And our relationship with fire has never been more strained than it is right now. It is as if the flames are addressing us from across the milennia reminding us to look into the fire and actually see it for what it is. It is only by doing so that we can re-learn what we have forgotten about ourselves. Without fire, we would die. Without us, fire would continue as it always has. Make no mistake, the ultimate fire dependent organism is us. We are the only species that lights fire, we are the only species that uses fire and we are the only species that plays with fire.
Fire is a gift.
And the way we use that gift will define us.
Chazan, M. (2017). Toward a Long Prehistory of Fire. Current Anthropology, 58(S16), S351-S359. doi: 10.1086/691988
Csikszentmihalyi, M. (2016). Flow. [United States]: Joosr Ltd.
Dana Lynn, C. (2014). Hearth and Campfire Influences on Arterial Blood Pressure: Defraying the Costs of the Social Brain through Fireside Relaxation. Evolutionary Psychology, 12(5), 147470491401200. doi: 10.1177/147470491401200509
Fessler, D. (2006). A Burning Desire: Steps Toward an Evolutionary Psychology of Fire Learning. Journal Of Cognition And Culture, 6(3-4), 429-451. doi: 10.1163/156853706778554986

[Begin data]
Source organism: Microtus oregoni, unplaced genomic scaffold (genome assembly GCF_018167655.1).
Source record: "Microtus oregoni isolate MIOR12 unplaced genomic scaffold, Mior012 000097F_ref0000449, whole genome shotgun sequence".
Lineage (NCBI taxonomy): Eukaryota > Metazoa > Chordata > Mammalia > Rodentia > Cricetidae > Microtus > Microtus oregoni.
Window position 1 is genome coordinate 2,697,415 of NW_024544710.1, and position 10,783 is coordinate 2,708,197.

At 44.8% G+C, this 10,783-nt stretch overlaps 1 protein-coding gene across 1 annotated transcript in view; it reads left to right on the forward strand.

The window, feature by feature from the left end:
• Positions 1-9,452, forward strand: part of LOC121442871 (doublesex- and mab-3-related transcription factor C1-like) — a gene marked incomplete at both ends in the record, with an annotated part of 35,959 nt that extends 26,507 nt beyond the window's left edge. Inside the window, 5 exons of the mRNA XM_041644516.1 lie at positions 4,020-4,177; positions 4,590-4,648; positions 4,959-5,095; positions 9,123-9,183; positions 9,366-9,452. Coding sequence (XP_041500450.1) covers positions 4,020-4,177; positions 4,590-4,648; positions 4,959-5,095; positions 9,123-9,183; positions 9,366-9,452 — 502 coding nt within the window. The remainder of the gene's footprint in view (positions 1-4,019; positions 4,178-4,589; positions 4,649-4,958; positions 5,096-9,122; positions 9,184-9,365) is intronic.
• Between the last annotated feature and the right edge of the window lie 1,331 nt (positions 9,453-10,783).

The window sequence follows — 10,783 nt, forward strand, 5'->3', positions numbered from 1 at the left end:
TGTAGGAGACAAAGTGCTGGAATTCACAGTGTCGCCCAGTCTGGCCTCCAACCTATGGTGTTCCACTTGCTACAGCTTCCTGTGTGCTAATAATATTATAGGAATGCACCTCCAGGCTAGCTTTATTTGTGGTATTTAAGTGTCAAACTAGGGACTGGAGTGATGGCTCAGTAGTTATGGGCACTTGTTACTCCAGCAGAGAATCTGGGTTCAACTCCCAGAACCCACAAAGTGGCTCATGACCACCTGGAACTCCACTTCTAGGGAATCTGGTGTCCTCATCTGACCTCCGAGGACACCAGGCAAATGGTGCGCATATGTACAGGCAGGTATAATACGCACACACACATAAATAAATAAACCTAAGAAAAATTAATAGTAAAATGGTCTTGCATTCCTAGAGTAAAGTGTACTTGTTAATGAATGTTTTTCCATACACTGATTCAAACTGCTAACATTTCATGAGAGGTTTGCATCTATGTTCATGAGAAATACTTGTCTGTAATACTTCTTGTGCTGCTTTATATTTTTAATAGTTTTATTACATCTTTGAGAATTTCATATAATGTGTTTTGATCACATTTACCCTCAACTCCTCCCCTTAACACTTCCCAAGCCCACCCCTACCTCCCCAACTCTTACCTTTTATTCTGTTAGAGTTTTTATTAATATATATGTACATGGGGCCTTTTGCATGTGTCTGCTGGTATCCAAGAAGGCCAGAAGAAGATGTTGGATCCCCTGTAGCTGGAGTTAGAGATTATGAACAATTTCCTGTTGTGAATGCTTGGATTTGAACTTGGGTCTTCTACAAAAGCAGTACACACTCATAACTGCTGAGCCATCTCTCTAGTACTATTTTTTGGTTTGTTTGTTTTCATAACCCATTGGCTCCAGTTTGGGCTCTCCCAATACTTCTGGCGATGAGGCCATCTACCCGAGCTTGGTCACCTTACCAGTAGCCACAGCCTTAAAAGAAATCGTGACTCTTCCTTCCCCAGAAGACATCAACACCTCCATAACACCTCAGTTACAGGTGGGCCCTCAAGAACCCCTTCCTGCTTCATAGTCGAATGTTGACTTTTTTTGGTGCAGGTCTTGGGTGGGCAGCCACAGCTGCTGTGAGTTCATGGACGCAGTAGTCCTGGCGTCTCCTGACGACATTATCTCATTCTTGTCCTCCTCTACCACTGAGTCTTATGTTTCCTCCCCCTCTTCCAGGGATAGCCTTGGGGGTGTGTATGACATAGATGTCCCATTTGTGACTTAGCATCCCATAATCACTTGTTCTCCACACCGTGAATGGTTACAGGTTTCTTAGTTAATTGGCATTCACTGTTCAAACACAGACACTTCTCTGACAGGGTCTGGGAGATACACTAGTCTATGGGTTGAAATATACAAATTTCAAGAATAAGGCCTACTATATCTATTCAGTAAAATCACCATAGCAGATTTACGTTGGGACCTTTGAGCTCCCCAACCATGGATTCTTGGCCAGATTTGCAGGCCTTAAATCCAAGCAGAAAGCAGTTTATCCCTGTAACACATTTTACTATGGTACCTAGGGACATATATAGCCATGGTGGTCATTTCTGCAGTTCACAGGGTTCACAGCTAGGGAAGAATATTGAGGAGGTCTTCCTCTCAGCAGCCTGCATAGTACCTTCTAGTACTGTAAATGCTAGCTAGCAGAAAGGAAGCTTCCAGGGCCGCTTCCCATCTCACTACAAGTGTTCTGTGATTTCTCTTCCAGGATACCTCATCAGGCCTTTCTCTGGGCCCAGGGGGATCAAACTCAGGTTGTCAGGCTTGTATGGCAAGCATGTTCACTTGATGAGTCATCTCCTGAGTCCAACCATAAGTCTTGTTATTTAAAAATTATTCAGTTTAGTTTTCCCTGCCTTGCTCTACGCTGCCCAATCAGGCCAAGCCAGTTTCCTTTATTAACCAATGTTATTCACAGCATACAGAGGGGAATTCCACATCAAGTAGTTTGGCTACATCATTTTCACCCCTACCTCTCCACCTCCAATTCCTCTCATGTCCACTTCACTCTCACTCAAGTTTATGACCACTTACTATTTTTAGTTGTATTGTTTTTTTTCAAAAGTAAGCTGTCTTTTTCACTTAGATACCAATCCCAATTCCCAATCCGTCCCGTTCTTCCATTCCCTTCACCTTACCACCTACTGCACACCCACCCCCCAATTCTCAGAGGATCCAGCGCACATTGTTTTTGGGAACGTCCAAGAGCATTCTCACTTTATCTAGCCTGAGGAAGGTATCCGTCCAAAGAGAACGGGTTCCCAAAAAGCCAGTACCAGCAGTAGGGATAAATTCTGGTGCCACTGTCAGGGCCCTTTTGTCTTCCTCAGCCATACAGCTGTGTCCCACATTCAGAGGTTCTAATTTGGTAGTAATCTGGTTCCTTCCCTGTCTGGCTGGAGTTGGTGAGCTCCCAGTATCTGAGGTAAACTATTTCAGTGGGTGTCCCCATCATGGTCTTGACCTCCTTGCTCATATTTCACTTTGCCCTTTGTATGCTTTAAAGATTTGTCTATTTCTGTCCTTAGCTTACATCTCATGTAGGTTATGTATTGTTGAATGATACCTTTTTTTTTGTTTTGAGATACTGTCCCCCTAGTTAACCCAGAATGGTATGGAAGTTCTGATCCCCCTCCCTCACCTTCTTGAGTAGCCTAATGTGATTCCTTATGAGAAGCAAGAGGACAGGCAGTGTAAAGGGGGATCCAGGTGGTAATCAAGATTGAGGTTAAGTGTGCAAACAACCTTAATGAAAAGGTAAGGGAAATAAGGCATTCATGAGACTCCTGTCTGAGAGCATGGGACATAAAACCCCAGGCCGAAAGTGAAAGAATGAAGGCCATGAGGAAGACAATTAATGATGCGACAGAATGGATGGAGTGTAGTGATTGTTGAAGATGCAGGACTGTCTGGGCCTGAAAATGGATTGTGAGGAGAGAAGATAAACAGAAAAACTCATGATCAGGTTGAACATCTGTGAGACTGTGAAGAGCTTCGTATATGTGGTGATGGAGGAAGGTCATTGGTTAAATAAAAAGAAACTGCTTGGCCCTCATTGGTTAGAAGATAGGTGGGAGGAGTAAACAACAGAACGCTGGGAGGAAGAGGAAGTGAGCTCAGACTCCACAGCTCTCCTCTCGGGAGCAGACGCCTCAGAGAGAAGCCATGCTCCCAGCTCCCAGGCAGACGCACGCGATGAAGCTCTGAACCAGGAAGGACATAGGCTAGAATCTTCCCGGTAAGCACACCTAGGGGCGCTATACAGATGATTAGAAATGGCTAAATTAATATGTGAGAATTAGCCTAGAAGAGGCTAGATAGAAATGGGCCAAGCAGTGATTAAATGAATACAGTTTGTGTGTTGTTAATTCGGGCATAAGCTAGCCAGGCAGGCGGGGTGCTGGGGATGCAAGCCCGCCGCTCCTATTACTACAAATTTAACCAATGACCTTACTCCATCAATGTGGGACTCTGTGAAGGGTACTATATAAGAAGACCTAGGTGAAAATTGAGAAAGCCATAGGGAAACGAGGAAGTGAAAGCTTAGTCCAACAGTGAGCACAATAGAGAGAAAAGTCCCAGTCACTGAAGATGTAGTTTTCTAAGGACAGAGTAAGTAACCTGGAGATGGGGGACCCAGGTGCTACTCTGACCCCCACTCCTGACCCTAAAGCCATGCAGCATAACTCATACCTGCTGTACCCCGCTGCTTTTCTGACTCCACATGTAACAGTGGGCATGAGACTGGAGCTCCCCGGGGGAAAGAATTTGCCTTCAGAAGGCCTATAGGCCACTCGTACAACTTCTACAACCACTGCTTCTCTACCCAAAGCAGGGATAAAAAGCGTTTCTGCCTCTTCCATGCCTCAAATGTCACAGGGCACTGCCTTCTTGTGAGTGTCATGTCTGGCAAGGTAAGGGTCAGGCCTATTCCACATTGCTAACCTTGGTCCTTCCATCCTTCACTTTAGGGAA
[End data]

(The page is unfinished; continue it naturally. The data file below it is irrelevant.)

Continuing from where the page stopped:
Kozlowski, T. (2014). Fire and Ecosystems. Saint Louis: Elsevier Science.
McClenon, J. (2006) The ritual healing theory: Therapeutic suggestion and the origin of religion. In McNamara, P., Ellens, J. H. (Eds.), Where God and science meet: How brain and evolutionary studies alter our understanding of religion (pp. 135– 158). Westport, CT: Praeger.
O’Connell, J., Hawkes, K., & Blurton Jones, N. (1999). Grandmothering and the evolution of Homo erectus. Journal Of Human Evolution, 36(5), 461-485. doi: 10.1006/jhev.1998.0285
Plato. (380 BC). The Republic.
Pyne, S. (2012). Fire (p. 41). London: Reaktion Books.
Rolland, N. (2004). Was the Emergence of Home Bases and Domestic Fire a Punctuated Event? A Review of the Middle Pleistocene Record in Eurasia. Asian Perspectives, 43(2), 248-280. doi: 10.1353/asi.2004.0027
Schiermeier, Q. (2005). Solar wind hammers the ozone layer. Retrieved 23 July 2019, from https://www.nature.com/news/2005/050228/full/news050228-12.html
Taylor, A., & Horstman, M. (2014). Earth on Fire [Film]. Australia: ABC.
Théry-Parisot, I., Costamagno, S., & Henry, A. (2009). Gestion des combustibles au paléolithique et au mésolithique. Oxford: Archaeopress.
Wiessner, P. (2014). Embers of society: Firelight talk among the Ju/’hoansi Bushmen. Proceedings Of The National Academy Of Sciences, 111(39), 14027- 14035. doi: 10.1073/pnas.1404212111
Wrangham R. (2009). Catching fire: how cooking made us human. New York: Basic Books.